By LESLIE ANNE JONES
Anchorage Daily News
July 21, 2007
Lance Robinson, Anchorage port director for U.S. Customs and Border Protection, said the diamond seizures are the first here he's aware of. He has worked for the local agency office since 2000.
The diamonds were found in six shipments at the Federal Express cargo hub at Stevens International Airport.
On May 16, customs officers inspected a document shipment from Hong Kong to New York City. When they opened the envelope they found two smuggled diamonds inside a newspaper. The uncut stones, which looked sort of like quartz, Robinson said, were valued at $29,000.
Two days later nine diamonds worth $18,000 were found hidden in a magazine -- also being shipped as a document package from Hong Kong to New York.
A week later, on May 25, a small package of rough diamonds was found beneath a larger package of yellow quartz shipped from Bangkok en route to New York City. They were valued at $300,085.
The next day officers intercepted another $44,000 of smuggled diamonds en route from Bangkok to New York City.
A package from Taipei, Taiwan, traveling to Antwerp, Belgium, with $31,000 in diamonds was seized on June 4. And another $200 of stones going from Bangkok to South Carolina was taken on June 16.
Customs officials will hold the rough diamonds until legal forfeiture procedures are completed. After that they will either be exported or destroyed.
The diamonds' intended receivers can pursue litigation, but the law was broken when the rocks touched U.S. soil, Robinson said. Federal law sets standards for transporting rough diamonds in tamper-resistant containers and requires certificates of origin that the stones are from areas free of conflict.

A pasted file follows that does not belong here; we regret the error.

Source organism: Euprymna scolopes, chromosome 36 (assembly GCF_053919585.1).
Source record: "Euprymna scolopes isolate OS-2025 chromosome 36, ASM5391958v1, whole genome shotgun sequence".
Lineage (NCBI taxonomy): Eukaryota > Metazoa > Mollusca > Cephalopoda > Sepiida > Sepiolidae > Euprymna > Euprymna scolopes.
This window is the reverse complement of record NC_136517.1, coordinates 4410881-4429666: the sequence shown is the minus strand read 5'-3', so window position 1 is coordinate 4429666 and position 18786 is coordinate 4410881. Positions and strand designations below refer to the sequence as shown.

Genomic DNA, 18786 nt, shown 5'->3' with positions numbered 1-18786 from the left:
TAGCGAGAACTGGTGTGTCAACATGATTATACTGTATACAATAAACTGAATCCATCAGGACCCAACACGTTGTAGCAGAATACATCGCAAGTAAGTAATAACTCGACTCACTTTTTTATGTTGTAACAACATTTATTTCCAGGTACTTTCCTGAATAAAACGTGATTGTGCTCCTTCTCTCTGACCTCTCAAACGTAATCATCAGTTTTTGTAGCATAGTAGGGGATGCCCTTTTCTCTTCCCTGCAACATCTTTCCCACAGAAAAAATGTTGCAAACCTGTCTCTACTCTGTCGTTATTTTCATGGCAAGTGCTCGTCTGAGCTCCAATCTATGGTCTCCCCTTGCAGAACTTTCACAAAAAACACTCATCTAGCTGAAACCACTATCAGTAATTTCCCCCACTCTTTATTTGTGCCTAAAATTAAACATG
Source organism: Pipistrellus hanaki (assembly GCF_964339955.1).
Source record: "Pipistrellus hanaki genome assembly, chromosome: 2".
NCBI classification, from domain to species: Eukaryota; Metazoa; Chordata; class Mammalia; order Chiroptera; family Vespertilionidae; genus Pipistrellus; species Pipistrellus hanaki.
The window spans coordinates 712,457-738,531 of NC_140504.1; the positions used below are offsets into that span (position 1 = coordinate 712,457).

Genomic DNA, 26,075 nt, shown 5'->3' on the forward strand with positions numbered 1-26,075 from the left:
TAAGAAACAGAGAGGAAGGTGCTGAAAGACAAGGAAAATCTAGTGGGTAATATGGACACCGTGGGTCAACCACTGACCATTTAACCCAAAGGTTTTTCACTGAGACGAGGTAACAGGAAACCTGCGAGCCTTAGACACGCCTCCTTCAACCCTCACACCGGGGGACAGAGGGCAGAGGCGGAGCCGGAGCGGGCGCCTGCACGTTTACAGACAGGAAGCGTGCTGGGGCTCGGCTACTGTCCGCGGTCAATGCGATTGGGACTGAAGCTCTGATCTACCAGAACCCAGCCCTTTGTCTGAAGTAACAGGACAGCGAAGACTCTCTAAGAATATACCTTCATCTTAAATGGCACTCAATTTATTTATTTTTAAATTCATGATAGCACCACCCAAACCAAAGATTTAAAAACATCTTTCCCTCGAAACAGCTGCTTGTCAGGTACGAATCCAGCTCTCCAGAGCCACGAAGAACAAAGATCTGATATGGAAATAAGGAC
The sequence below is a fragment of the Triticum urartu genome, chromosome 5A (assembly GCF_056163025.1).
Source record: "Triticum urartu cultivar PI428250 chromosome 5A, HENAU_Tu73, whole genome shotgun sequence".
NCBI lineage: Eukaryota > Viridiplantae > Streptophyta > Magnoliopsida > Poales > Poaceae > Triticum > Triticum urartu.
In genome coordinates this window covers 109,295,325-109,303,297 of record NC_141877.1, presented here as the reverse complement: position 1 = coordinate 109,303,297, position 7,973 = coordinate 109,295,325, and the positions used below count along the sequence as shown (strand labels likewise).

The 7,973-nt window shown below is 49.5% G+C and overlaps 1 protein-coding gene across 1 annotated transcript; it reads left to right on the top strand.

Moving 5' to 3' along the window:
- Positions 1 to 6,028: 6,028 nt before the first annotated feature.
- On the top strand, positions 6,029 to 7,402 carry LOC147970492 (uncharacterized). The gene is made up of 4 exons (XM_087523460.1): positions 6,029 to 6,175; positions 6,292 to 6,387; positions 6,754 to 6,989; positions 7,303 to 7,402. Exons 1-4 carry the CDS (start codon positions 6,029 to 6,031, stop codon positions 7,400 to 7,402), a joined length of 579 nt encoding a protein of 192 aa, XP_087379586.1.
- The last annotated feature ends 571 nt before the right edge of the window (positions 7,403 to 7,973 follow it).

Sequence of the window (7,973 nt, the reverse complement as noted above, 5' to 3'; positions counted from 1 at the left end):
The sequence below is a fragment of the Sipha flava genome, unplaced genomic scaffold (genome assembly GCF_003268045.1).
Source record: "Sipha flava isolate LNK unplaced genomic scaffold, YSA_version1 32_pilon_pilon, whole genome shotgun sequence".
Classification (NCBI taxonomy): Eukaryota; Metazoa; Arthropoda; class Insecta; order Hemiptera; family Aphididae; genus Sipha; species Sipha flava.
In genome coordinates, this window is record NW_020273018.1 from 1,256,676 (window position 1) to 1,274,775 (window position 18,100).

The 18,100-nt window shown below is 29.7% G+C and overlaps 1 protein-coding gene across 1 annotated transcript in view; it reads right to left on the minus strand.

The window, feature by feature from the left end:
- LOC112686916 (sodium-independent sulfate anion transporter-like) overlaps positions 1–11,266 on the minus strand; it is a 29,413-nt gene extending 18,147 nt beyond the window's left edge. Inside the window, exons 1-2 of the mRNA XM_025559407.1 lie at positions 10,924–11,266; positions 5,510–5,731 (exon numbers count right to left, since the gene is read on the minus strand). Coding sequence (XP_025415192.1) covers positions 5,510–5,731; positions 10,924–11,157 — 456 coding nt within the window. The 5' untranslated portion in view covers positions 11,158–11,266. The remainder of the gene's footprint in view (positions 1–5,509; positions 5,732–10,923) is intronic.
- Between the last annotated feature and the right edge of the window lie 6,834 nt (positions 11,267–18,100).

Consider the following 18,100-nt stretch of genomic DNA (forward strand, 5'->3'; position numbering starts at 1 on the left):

Robinson called the local seizures highly unusual. He said they could be the result of smugglers looking for new routes into America.
"I kind of think maybe they were trying different areas," he said.
Customs officials said it appears there were multiple, unrelated senders and receivers. No criminal charges have been filed. Officials do not know where the stones came from originally, but said the way they entered the country without certification raises the likelihood that they may be conflict diamonds.
To help prevent the trade of conflict diamonds, many countries adopted the Kimberley Process Certification Scheme in 2003 to certify a diamond's conflict-free origins.
Conflict diamonds gained international attention for the role they played funding bloody insurgency in Sierra Leone in the late 1990s. Diamonds are known to have played a part in conflicts in Angola, Liberia and the Ivory Coast.
Thanks to the regulations, the World Diamond Council - a partnership of government officials, diamond businessmen and international banking professionals - estimates less than 1 percent of diamonds now come from war zones.
Scripps Howard News Service, http://www.scrippsnews.com
Publish A Letter in SitNews Read Letters/Opinions